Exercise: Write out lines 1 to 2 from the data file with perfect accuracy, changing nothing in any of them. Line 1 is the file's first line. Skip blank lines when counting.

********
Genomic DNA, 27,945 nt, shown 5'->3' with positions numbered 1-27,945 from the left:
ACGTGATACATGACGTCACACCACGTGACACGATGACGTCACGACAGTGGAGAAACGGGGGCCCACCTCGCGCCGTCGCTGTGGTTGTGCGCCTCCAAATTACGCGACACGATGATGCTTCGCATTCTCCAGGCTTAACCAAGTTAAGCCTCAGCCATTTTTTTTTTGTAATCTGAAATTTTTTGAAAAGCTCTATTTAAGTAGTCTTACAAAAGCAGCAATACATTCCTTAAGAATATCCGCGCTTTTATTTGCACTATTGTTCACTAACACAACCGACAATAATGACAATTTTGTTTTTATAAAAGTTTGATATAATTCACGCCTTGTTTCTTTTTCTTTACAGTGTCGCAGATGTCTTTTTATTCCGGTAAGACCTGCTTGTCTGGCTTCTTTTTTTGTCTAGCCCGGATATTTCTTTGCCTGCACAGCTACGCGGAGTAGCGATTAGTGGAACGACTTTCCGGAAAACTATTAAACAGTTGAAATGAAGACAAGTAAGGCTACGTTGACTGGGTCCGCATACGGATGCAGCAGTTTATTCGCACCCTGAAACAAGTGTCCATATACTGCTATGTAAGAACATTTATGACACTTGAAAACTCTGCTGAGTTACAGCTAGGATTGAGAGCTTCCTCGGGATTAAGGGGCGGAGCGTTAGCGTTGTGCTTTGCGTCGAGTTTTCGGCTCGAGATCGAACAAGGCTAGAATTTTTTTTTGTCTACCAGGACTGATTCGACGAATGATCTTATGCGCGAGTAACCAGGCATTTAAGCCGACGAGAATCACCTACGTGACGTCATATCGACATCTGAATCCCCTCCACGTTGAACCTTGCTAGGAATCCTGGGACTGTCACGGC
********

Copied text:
Genomic DNA, 27,945 nt, shown 5'->3' with positions numbered 1-27,945 from the left:
ACGTGATACATGACGTCACACCACGTGACACGATGACGTCACGACAGTGGAGAAACGGGGGCCCACCTCGCGCCGTCGCTGTGGTTGTGCGCCTCCAAATTACGCGACACGATGATGCTTCGCATTCTCCAGGCTTAACCAAGTTAAGCCTCAGCCATTTTTTTTTTGTAATCTGAAATTTTTTGAAAAGCTCTATTTAAGTAGTCTTACAAAAGCAGCAATACATTCCTTAAGAATATCCGCGCTTTTATTTGCACTATTGTTCACTAACACAACCGACAATAATGACAATTTTGTTTTTATAAAAGTTTGATATAATTCACGCCTTGTTTCTTTTTCTTTACAGTGTCGCAGATGTCTTTTTATTCCGGTAAGACCTGCTTGTCTGGCTTCTTTTTTTGTCTAGCCCGGATATTTCTTTGCCTGCACAGCTACGCGGAGTAGCGATTAGTGGAACGACTTTCCGGAAAACTATTAAACAGTTGAAATGAAGACAAGTAAGGCTACGTTGACTGGGTCCGCATACGGATGCAGCAGTTTATTCGCACCCTGAAACAAGTGTCCATATACTGCTATGTAAGAACATTTATGACACTTGAAAACTCTGCTGAGTTACAGCTAGGATTGAGAGCTTCCTCGGGATTAAGGGGCGGAGCGTTAGCGTTGTGCTTTGCGTCGAGTTTTCGGCTCGAGATCGAACAAGGCTAGAATTTTTTTTTGTCTACCAGGACTGATTCGACGAATGATCTTATGCGCGAGTAACCAGGCATTTAAGCCGACGAGAATCACCTACGTGACGTCATATCGACATCTGAATCCCCTCCACGTTGAACCTTGCTAGGAATCCTGGGACTGTCACGGC